Overachiever Anna Shechtman had her first crossword puzzle printed in the New York Times when she was 19 years old. That’s, like, par for the course if you’re T.S. Eliot and, at 19, writing “The Love Song of J. Alfred Prufrock.” Compared to ordinary people, that’s stunning. At 23, she has graduated from Swarthmore (well hey there!) and is about to follow in the footsteps of James Franco by getting a PhD at Yale in English and Film. She has also been Official Puzzle Guru Will Shortz’s assistant and the intern for the Slate Culture Gabfest.
KATIE BARNWELL: When did you construct your first crossword? ANNA SHECHTMAN: I constructed my first crossword right after I saw the movie Wordplay. I saw it when I was 14 and I had, I think it’s fair to say, my first moment of cinematic identification, which I probably should have been having with Drew Barrymore or Greta Garbo, but instead I had with Will Shortz and Merl Reagle. I was editing my high school newspaper at the time, so I started constructing puzzles for it. They were pretty bad! They were pretty topical, related to high-school gossip and the midterms that were coming up. I fell madly in love with this very niche pastime. …
That’s something he often asks me: “Is this a thing?” That one recently was actually HUMBLEBRAG. He asked me if it was “a thing”—it is indeed a thing, Will. …
I think he really values the fact that I have such a different frame of reference from him; he’s in his early sixties and from Indiana and I’m 23 and from Lower Manhattan. Despite our differences, he really does let me push back, and encourages me to, because I think he knows that the beauty of all crossword puzzles and, I think, the Times puzzle in particular, is that it is a democratic puzzle. Anyone can do it, everyone should do it, and so he wants it to appeal to as many diverse audiences as possible—and ideally, all diverse audiences. He has to appeal to me and my grandmother, and that’s a hard needle to thread, and I think that he does it really well.
Exercise caution reading while eating; the interview — as well as this one in the Times from 2010, when she first published a puzzle – may induce jealousy-related choking.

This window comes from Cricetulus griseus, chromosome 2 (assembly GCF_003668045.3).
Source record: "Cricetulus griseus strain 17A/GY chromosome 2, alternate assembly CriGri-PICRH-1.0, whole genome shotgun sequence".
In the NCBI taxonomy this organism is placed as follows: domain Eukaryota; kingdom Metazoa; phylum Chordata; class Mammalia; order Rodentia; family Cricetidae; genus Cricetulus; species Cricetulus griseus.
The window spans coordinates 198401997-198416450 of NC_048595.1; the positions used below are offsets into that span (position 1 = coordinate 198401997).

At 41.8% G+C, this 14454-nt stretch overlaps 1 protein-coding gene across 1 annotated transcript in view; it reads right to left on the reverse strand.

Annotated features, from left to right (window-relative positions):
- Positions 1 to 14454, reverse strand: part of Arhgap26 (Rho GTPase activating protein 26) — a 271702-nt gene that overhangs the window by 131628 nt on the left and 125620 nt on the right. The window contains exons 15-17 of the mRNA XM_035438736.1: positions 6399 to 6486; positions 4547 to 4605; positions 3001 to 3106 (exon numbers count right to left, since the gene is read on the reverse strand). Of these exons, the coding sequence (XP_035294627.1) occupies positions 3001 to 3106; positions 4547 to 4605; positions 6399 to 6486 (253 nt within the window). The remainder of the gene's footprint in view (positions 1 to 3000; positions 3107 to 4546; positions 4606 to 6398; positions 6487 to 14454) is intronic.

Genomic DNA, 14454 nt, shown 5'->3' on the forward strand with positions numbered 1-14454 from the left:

Photo via Horia Varlan
Last month, I spoke to an audience of about a hundred postdocs at the National Institute of Diabetes and Digestive and Kidney Diseases. Wondering whether I was alone in my fraudulence, I decided to finally go ahead and ask.
“How many of you,” I polled the audience, “actually enjoy doing lab work?” Remember that these are people who’ve performed laboratory research for a decade or more, who would spend that very afternoon at the lab bench, and who are actively and fervently pursuing careers doing more lab work. Here’s how many hands went up: Three.
I can’t be the only scientist who feels like a fraud. But we don’t talk about it. No one volunteers to proclaim their inadequacies. In fact, scientists go to great lengths to disguise how little we know, how uncertain we feel, and how much we worry that everyone deserves to be here but us. The result is a laboratory full of colleagues who look so impossibly darn confident. They’re the real scientists, we tell ourselves. They can follow the entire seminar. They read journals for pleasure. Their mistakes only lead them in more interesting directions. They remember all of organic chemistry.
Do we allow our humanities majors to articulate — or even just feel — more ambivalence than our #STEM majors? Are scientists and doctors and engineers fronting all the time because they sense laypeople need them to? Is it because when you wear a white coat, you have to project authority? It’s the white coat, isn’t it? What if the coat were plaid, or came with elbow patches?